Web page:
The country kids are sheltered from the fact that kids that don’t live in rural environments don’t understand the ‘circle of life’ with animals, or the process of harvesting a crop. I had a light bulb moment on my way back from Theodore on Friday. What these school visits have made me realise is that our children take things for granted. Our children take agriculture for granted. City kids take the fact that they have fresh milk, eggs and meat for granted. Our country kids take the fact that agriculture is in their town for granted. This lead me to think, does this mean that our society as a whole just assume that agriculture will always be there, and in turn, are we all taking agriculture for granted?

I said to the year 9/10 class at Theodore that agriculture is quite literally involved in every aspect of our lives. One kid laughed at me, so when I asked him to name where agriculture doesn’t influence something in their lives he couldn’t answer me. I can openly admit, I love putting kids on the spot. Because it makes them take responsibility for their own thoughts and makes them thing about what they are going to respond with next. Kids need to be aware that even in high school, their actions will influence their lives in some way. Like I said to one kid at Theodore, everything has a domino affect, and what you decide to do with your time at school will influence what you do with your life further on down the line.

To me the art4agriculture program is about engaging kids with agriculture and making them think outside the box if you will. Well, that’s what I thought before I went on school visits. Now, I see the bigger picture. The Art4Agriculture program to me is away for me to help kids think about their futures. My future is and always will be cotton. Some of the other Young Farming Champions futures are beef or wool or dairy. Some of the kids I have spoken to, their futures will be with agriculture. But not all kids will go into agriculture, and that is fine. Just like the mining industry isn’t what I would ever want to do, agriculture isn’t for everyone. Each individual child has something that they want to do, whether they are willing to admit what that is I feel, relates to their upbringing and their circumstances. It takes a strong person at the age of 15 to say I want to be a nurse or I want to be a vet. Especially when we are in a society where adults doubt that a 15 year old has any concept of what they want to do with their lives.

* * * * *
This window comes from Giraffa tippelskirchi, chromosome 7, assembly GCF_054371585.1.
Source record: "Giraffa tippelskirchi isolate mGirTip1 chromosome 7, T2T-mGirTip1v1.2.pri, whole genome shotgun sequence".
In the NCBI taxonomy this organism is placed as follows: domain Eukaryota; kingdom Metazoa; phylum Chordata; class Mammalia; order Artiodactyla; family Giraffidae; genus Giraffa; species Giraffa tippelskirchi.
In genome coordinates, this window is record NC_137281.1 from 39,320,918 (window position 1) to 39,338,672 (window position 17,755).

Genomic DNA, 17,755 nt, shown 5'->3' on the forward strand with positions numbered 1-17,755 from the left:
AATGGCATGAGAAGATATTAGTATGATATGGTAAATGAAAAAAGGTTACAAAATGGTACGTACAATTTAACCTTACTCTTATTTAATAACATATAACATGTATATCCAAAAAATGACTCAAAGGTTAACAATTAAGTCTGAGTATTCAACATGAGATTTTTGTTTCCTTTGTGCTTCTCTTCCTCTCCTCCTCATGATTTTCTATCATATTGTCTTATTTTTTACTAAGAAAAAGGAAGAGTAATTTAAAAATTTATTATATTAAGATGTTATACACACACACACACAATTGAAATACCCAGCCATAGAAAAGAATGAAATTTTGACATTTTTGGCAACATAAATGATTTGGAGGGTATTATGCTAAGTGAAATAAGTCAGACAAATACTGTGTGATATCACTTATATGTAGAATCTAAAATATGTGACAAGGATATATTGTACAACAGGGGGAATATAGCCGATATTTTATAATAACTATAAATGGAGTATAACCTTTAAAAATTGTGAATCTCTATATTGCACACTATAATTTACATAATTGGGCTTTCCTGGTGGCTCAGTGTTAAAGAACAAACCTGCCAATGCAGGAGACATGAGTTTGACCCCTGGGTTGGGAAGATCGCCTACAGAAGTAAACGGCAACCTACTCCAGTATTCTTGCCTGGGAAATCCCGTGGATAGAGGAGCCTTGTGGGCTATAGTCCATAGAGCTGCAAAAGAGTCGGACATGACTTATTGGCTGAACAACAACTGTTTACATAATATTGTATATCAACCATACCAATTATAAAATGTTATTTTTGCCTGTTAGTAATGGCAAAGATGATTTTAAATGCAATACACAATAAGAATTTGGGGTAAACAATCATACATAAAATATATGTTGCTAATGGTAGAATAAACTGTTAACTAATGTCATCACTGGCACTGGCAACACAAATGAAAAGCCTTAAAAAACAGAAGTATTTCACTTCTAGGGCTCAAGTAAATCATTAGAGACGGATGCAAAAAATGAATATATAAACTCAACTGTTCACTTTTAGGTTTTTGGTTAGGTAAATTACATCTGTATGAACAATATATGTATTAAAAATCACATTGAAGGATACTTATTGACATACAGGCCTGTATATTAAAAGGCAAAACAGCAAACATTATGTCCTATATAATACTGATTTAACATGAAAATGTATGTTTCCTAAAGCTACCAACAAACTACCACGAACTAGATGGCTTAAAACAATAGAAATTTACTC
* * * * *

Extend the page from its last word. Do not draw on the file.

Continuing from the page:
I said to my Theodore kids on Friday, a job or work is what you do to pay the bills and get through the week. A career is what you love to death. My career is an agronomist and I live and breathe it and I can’t imagine doing anything else. To see this concept resonate not only with the students but also the teachers was a wonderful moment. It was opening the door for some of these kids to believe that they can be anything that they believe they can be.

While the past couple of weeks have been a blur, and I am exhausted, it has been the most rewarding experience.

If I have helped one child believe that they can be more then what their circumstances may dictate them to be then my job here is done.